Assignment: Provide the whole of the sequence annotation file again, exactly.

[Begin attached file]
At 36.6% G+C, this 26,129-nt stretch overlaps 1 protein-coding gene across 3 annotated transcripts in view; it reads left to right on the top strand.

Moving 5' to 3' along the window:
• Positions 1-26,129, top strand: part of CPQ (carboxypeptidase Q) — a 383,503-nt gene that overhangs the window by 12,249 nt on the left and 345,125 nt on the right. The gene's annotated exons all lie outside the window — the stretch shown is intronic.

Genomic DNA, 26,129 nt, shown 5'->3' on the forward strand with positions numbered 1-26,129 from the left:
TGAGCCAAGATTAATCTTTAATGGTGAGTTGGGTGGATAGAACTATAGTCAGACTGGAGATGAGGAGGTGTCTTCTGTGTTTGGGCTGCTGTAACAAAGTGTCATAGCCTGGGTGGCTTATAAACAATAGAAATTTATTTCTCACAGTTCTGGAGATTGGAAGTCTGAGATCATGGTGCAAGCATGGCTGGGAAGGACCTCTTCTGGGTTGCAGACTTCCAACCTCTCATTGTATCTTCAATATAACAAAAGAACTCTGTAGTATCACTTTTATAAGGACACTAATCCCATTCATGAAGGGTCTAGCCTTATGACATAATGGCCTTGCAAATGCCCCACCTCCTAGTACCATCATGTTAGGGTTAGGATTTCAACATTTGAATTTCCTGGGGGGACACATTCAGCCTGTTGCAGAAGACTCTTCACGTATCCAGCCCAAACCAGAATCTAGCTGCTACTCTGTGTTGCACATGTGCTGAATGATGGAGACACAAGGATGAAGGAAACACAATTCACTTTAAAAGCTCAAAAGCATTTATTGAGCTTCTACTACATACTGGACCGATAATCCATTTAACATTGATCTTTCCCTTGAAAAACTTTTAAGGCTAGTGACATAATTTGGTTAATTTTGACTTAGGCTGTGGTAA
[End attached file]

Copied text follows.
At 36.6% G+C, this 26,129-nt stretch overlaps 1 protein-coding gene across 3 annotated transcripts in view; it reads left to right on the top strand.

Moving 5' to 3' along the window:
• Positions 1-26,129, top strand: part of CPQ (carboxypeptidase Q) — a 383,503-nt gene that overhangs the window by 12,249 nt on the left and 345,125 nt on the right. The gene's annotated exons all lie outside the window — the stretch shown is intronic.

Genomic DNA, 26,129 nt, shown 5'->3' on the forward strand with positions numbered 1-26,129 from the left:
TGAGCCAAGATTAATCTTTAATGGTGAGTTGGGTGGATAGAACTATAGTCAGACTGGAGATGAGGAGGTGTCTTCTGTGTTTGGGCTGCTGTAACAAAGTGTCATAGCCTGGGTGGCTTATAAACAATAGAAATTTATTTCTCACAGTTCTGGAGATTGGAAGTCTGAGATCATGGTGCAAGCATGGCTGGGAAGGACCTCTTCTGGGTTGCAGACTTCCAACCTCTCATTGTATCTTCAATATAACAAAAGAACTCTGTAGTATCACTTTTATAAGGACACTAATCCCATTCATGAAGGGTCTAGCCTTATGACATAATGGCCTTGCAAATGCCCCACCTCCTAGTACCATCATGTTAGGGTTAGGATTTCAACATTTGAATTTCCTGGGGGGACACATTCAGCCTGTTGCAGAAGACTCTTCACGTATCCAGCCCAAACCAGAATCTAGCTGCTACTCTGTGTTGCACATGTGCTGAATGATGGAGACACAAGGATGAAGGAAACACAATTCACTTTAAAAGCTCAAAAGCATTTATTGAGCTTCTACTACATACTGGACCGATAATCCATTTAACATTGATCTTTCCCTTGAAAAACTTTTAAGGCTAGTGACATAATTTGGTTAATTTTGACTTAGGCTGTGGTAA